Walking the dry, empty streets of the ancient Roman town of Volubilis, your feet will kick up dust and ghosts. Volubilis, once a Carthaginian trading post and then a remote outpost of the Roman Empire, has been abandoned for more than 1,700 years. The ruined city was been proclaimed a UNESCO World Heritage site to safeguard its amazing structures — some of the best preserved in North Africa — and especially its stunningly well preserved mosaics.
Once the administrative centre of a Roman province called Mauretania Tingitana, Volubilis may have once been home to as many as 18,000 to 20,000 people, all of whom were exempt from Roman taxation because they were so far away from the centre of power. Traces of the city’s inhabitants can be found everywhere, from the remains of the bathhouse to the olive presses that look as though you could almost start them up. Visitors can wander through the forum and the basilica, where the only remaining signs of life are the roosting storks whose nests top the beautiful columns that still stretch toward the sky. The dramatic mosaics are the highlight of any visit: these depict a host of mythological characters and events, from the lovers Bacchus and Ariadne to the Labours of Hercules.
There are guides available at the site, or you can hire one in Fès or Meknès. Though it is easy to wander the site yourself and guess at what you might be looking at, a guide — particularly an official guide — can offer a great deal more depth and detail about the site and its features. Most guides speak reasonably good English and all are fluent in French. Getting to Volubilis is easily done by shared taxi from Fès or Meknès.
Volubilis is accessible year-round and can be visited in any weather; rain will chase the tourists away and wash the dush off the mosaics to show their bright colours at their best, so don't be scared off by threatening clouds.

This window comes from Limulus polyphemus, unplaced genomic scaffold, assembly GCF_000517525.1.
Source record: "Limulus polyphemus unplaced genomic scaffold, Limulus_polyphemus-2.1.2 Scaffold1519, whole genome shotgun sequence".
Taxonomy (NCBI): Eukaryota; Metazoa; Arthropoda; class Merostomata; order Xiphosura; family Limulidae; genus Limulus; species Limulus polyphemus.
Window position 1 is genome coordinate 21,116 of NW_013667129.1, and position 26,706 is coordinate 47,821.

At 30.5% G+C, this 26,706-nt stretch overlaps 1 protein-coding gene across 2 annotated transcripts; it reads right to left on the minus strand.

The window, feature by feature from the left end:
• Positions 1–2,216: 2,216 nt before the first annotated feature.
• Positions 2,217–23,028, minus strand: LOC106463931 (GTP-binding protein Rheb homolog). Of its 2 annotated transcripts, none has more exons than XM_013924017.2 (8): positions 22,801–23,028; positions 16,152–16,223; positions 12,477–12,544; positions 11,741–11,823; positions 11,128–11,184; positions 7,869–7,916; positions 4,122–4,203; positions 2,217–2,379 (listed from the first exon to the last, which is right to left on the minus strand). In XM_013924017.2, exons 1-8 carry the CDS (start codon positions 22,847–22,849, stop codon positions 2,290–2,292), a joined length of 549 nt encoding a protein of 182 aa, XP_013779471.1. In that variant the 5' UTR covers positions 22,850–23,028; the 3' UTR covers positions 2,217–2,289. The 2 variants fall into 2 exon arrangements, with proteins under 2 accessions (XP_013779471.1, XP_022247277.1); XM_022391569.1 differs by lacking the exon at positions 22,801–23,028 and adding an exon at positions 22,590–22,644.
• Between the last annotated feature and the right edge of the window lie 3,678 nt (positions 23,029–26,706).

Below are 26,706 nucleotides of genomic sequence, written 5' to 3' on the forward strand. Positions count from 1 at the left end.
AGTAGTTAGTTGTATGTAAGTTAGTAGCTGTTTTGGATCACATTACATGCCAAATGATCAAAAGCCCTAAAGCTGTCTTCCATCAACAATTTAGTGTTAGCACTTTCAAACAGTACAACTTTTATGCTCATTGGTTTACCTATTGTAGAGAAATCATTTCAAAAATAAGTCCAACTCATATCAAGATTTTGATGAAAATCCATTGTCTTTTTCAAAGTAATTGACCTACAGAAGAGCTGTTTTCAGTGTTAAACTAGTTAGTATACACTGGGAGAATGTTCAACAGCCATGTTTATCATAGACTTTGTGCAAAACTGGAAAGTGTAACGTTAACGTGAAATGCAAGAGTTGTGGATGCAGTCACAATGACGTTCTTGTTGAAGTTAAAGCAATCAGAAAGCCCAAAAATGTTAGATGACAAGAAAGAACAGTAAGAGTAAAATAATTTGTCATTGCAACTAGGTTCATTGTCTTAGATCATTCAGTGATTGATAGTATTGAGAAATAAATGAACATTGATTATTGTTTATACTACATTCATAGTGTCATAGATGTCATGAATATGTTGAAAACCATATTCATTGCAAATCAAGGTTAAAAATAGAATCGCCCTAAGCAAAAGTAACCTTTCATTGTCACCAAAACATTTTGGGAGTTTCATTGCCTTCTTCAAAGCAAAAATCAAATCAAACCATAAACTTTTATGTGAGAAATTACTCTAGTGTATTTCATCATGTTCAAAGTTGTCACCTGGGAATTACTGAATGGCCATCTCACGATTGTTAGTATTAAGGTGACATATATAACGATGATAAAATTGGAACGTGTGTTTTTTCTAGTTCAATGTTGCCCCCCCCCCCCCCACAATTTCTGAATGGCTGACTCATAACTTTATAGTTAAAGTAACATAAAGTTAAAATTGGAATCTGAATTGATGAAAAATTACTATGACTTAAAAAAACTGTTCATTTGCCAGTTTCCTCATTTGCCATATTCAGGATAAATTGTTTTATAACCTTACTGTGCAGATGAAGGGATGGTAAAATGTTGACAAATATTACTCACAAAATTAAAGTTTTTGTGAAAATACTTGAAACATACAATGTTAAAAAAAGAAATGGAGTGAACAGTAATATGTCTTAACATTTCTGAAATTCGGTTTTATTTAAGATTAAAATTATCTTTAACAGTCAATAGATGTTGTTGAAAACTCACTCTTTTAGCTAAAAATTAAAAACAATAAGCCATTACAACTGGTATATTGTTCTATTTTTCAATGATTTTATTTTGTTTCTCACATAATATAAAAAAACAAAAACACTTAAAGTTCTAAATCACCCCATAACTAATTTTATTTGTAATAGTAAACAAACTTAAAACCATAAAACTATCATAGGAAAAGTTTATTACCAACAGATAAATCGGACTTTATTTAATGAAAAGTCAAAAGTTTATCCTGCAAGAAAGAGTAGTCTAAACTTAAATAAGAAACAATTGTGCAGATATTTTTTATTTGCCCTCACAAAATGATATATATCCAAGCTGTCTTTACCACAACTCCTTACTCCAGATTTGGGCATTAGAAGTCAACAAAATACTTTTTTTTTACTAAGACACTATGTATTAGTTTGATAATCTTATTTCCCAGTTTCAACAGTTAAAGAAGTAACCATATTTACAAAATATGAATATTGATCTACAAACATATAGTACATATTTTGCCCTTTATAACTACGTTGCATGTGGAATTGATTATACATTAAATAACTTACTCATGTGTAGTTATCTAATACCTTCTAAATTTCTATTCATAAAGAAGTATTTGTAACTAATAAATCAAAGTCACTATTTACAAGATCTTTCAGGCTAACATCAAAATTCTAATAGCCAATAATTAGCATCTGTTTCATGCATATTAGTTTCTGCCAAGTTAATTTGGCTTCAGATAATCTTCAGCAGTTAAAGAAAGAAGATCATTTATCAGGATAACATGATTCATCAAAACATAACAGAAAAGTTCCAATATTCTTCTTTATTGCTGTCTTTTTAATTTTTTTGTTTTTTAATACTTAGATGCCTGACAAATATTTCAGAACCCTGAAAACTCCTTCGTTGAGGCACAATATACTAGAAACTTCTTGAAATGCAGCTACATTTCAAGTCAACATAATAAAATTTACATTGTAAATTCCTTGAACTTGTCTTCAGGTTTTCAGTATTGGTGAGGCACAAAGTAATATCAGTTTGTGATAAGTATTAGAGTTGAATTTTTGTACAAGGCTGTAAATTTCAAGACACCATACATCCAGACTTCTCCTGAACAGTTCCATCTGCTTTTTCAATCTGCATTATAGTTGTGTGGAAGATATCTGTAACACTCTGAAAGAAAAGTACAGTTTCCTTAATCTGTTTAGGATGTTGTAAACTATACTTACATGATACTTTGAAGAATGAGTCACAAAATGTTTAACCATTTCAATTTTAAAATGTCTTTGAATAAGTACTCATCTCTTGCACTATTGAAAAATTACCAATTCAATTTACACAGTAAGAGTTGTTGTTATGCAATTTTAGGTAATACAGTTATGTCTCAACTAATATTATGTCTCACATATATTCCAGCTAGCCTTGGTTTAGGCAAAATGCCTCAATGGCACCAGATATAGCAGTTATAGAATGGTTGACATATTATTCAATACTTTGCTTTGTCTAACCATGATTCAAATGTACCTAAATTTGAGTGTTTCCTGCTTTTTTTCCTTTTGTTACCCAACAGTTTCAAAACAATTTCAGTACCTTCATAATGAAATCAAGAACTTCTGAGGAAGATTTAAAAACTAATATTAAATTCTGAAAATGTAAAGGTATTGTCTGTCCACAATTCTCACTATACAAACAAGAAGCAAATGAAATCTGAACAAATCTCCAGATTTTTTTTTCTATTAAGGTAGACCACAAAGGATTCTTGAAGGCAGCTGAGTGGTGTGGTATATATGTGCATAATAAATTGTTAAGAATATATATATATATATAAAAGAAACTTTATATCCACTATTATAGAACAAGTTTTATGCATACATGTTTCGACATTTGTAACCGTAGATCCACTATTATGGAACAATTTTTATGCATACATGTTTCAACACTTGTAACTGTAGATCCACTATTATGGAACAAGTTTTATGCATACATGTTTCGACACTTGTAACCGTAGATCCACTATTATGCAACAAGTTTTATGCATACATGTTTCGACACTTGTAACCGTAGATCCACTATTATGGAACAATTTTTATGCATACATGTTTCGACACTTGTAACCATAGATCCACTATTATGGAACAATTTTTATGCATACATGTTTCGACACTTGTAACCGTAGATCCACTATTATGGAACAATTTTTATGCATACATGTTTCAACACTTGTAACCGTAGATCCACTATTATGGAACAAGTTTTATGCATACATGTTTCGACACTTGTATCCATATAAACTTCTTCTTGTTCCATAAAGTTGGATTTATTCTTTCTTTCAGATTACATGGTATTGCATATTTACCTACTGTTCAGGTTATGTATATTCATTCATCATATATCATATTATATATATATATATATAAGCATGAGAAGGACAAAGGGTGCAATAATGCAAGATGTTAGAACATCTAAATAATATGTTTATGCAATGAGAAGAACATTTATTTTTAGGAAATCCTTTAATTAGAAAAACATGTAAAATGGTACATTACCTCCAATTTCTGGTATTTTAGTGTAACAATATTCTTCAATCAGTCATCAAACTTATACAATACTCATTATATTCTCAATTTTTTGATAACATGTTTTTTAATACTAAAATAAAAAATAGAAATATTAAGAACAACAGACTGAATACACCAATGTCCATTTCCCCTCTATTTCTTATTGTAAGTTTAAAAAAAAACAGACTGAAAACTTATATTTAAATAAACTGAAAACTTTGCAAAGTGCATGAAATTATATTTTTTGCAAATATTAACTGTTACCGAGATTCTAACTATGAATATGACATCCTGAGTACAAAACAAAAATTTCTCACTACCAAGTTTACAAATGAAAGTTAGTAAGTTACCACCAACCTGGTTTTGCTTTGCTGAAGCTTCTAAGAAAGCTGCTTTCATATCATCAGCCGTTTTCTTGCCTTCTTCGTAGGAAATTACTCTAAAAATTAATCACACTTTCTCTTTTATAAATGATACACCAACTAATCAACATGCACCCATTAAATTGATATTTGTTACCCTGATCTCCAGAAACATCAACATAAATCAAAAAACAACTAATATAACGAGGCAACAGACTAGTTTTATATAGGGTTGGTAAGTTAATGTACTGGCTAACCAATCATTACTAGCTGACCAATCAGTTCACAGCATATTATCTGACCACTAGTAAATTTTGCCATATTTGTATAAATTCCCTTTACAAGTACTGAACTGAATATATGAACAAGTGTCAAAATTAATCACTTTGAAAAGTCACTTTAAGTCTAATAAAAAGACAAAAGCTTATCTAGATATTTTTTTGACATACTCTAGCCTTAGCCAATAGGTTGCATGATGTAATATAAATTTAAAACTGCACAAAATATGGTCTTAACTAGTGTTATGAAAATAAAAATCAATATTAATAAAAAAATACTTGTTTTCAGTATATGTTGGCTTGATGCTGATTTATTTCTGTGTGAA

The mosaics and ruins are being well cared for, but they are said to have been degraded by the interference of visitors over the past ten years, so it might be wise to visit soon.
Odds n' Ends
Refrain from touching the mosaics or other delicate parts of the ruins; the oils in your hands can speed the erosion of the tiles. Do not climb on the ruins; it can be tempting, but it is important that the site remain for future generations!
Places to Stay Nearby
Search over 900,000 global hotel deals from over 30 merchants. Book via Expedia, Travelocity,
Hotels.com, Booking.com, Priceline and the websites of popular hotel chains.
Making instant ramen noodles at home isn't overly exciting, but visit the Momofuku Ando Instant Ramen Museum in Osaka, Japan and making them will take on a whole different experience. Here, you get to become a part of the instant ramen noodle-making process, right from scratch. Sound interesting? Well here you are your own cook, designing your new favourite noodle and experimenting with various flavors. The Momofuku Ando Instant Ramen Museum houses a wide collection of the instant ramen sold over the ages. From the packaging materials to the types of instant ramen noodles, everything is on display. Though the ...2385 miles away.
Experienced this and have something to share? Experienced something like this somewhere else? Looking for advise or travel companions? Use this space to leave your mark. Our writers and editors are more than happy to help answer your questions.
People with experience
Listed below are the most recent comments made on Twitter for "volubilis morocco":
"The same thing that makes you live can kill you in the end."